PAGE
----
Murray Goulburn has been all but sold to Canadian processor Saputo for $1.3billion.
MG suppliers were informed via a supplier letter and the media on the morning of the company’s annual general meeting on Friday.
Suppliers attended the co-operative’s AGM in part to hear the board and executives’ plans for the business and were surprised to learn that the deal with Saputo had been agreed to.
Many suppliers believed any sale would require 90 per cent approval from shareholders. But it was revealed that under the constitution the board could sell all assets without any supplier approval.
However, MG chair John Spark said such a move would have been ‘‘abhorrent’’ and the board would require a majority approval at an early meeting to be held next year.
The sale requires approval from both the ACCC and Foreign Investment Review Board.
Supplier meetings will begin in November and Mr Spark said the sale could be completed in the first half of 2018.
An amount of money will be retained by MG to deal with current litigation launched against the co-operative. Any money left over from this amount will then be returned to Saputo. MG will then be ‘‘wound up’’.
MG suppliers will receive a step-up of 40¢/kg milk solids for the 2017-18 year for milk supplied from November 1. On completion of the sale, this money will also be paid for milk supplied from July to October 2017.
An additional 40¢/kg will be paid for active Murray Goulburn suppliers.
MG will retain any liability in relation to the current ACCC proceedings, ASIC investigation and unit holder class action.
For this reason MG will retain part of the proceeds of the sale until the conclusion of these matters. Further cash distributions will be made following such conclusion, or earlier if appropriate.
The board took questions from farmer suppliers and unit holders for more than an hour.
MG chief executive officer Ari Mervis told the meeting that after the decisions to close the factories at Rochester, Edith Creek and Kiewa and after an early delivery of an opening price it became apparent that Murray Goulburn’s cost base and revenue lines were compromised to the extent that it was still unable to pay a competitive farm gate milk price.
He said the strategic review confirmed that new sources of capital were needed to ensure the sustainability of the company.
Mr Mervis said offers included asset sales equity injections and whole business transactions.
Saputo Dairy Australia has entered into a binding agreement to take over milk processor Murray Goulburn for $1.3billion.
The proposal includes:
■A step-up of 40¢/kg milk solids to $5.60/kg MS for the 2017-18 season for milk supplied from November 1 and, on completion of the transaction, for milk supplied from July to October.
■An additional 40¢/kg MS loyalty payment in 2017-18 for active suppliers.
■Murray Goulburn to retain all assets and liabilities associated with the Murray Goulburn Unit Trust and any liability in relation to the current ACCC proceedings, ASIC investigation and unit holder class action (and any similar such actions).
■Active suppliers will be offered a series of commitments from Saputo ensuring milk collection and market pricing for five years from 2018-19.
■The proposal is subject to approval from more than 50 per cent of voting shareholders and other customary conditions including ACCC and FIRB approvals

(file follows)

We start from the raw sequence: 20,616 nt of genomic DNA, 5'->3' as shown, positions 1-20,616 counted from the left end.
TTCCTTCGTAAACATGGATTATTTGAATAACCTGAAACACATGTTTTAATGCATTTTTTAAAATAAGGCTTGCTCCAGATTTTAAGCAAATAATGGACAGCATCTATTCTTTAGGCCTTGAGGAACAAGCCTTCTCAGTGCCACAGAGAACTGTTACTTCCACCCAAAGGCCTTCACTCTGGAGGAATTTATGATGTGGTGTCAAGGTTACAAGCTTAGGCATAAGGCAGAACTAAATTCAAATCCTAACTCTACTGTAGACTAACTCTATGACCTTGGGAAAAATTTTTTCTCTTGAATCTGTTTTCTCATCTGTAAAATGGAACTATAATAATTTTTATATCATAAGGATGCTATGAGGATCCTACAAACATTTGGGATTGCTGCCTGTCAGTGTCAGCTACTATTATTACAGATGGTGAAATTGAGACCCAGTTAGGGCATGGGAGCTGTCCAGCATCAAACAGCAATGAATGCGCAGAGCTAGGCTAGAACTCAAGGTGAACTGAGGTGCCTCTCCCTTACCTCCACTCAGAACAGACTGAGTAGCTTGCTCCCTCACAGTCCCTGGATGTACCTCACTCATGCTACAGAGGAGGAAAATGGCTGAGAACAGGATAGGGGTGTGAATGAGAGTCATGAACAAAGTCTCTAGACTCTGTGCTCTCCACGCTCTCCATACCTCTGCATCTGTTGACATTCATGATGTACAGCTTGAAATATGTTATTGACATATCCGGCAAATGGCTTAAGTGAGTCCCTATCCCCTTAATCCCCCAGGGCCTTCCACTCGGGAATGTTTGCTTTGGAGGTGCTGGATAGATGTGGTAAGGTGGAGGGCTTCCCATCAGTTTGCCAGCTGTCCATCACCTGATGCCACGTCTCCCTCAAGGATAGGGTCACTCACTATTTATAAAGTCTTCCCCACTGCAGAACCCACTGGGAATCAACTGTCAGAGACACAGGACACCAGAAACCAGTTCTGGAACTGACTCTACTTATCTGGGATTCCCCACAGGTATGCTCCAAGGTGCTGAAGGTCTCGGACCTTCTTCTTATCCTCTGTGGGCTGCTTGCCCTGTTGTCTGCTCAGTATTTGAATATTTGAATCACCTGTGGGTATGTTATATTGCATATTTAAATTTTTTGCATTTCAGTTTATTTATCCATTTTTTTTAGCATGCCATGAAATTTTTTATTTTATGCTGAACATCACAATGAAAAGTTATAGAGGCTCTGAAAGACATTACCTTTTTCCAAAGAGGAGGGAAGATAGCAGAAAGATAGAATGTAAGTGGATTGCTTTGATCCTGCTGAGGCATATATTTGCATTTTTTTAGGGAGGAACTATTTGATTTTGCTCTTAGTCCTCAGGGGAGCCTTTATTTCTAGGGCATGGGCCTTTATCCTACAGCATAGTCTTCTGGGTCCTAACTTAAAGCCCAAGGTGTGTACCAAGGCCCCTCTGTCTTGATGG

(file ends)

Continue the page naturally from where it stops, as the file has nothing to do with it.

Suppliers angered by lack of communication
Murray Goulburn suppliers are still digesting the shock news that their board has agreed to accept an offer from Canadian company Saputo.
Some were irritated by the way the news was delivered on the morning of the annual general meeting, with little time to think about the offer or to develop questions for the meeting.
Many were on their way to the meeting in Melbourne on Friday morning and didn’t get the message from their company, but heard the news on the radio.
Cobram farmer Brad Adams said he was shocked when he heard the news of the sale.
‘‘I would have liked some remnants of a co-op left,’’ Mr Adams said.
‘‘To have this done has been a shock. The directors never came to us and asked what we wanted. They should have said, ‘It’s your company, what do you want to see?’.
‘‘I need to read the finer details but they should have received more money for the assets.’’
Murray Goulburn supplier and shareholder Di Bowles has raised her concerns over the potential takeover of the milk processing co-operative by Canadian company Saputo, and said at this stage she would be voting against the takeover.
Mrs Bowles, from Mead (west of Cohuna), said she was firstly disappointed at how the news was delivered.
‘‘I was very unimpressed as I heard it on the way to the AGM. It was very disappointing the way suppliers had it communicated to them,’’ she said.
Mrs Bowles said she was also concerned with how only a 50 per cent vote was needed for the takeover to be successful.
‘‘It’s disappointing that it’s 50 per cent and not 90 per cent. It wouldn’t have passed. At the moment it’s borderline.
‘‘At this stage we will be voting ‘no’.’’
Mrs Bowles said she was looking forward to seeing how Saputo presented itself in the near future.
‘‘It will be interesting to see how they present themselves in upcoming meetings we have with them,’’ she said.
‘‘Sadly it will probably get over the line but hopefully shareholders raise concerns.
‘‘(If successful) it will have implications for the whole dairy industry, not just Murray Goulburn suppliers.’’
Mrs Bowles said she was also annoyed at the fact wet and dry shareholders were going to be paid the same.
‘‘The 75 cent share for wet or dry shareholders is pretty annoying.
‘‘I think that’s unfair when we had been encouraged by the chair and the board to stay because our shares would be worth more as wet shares.’’
Despite all of her concerns, Mrs Bowles said she would not turn away the proposed price step-up.
‘‘It’s really nice, I’m not going to say no to extra money and it will make us on par with others.’’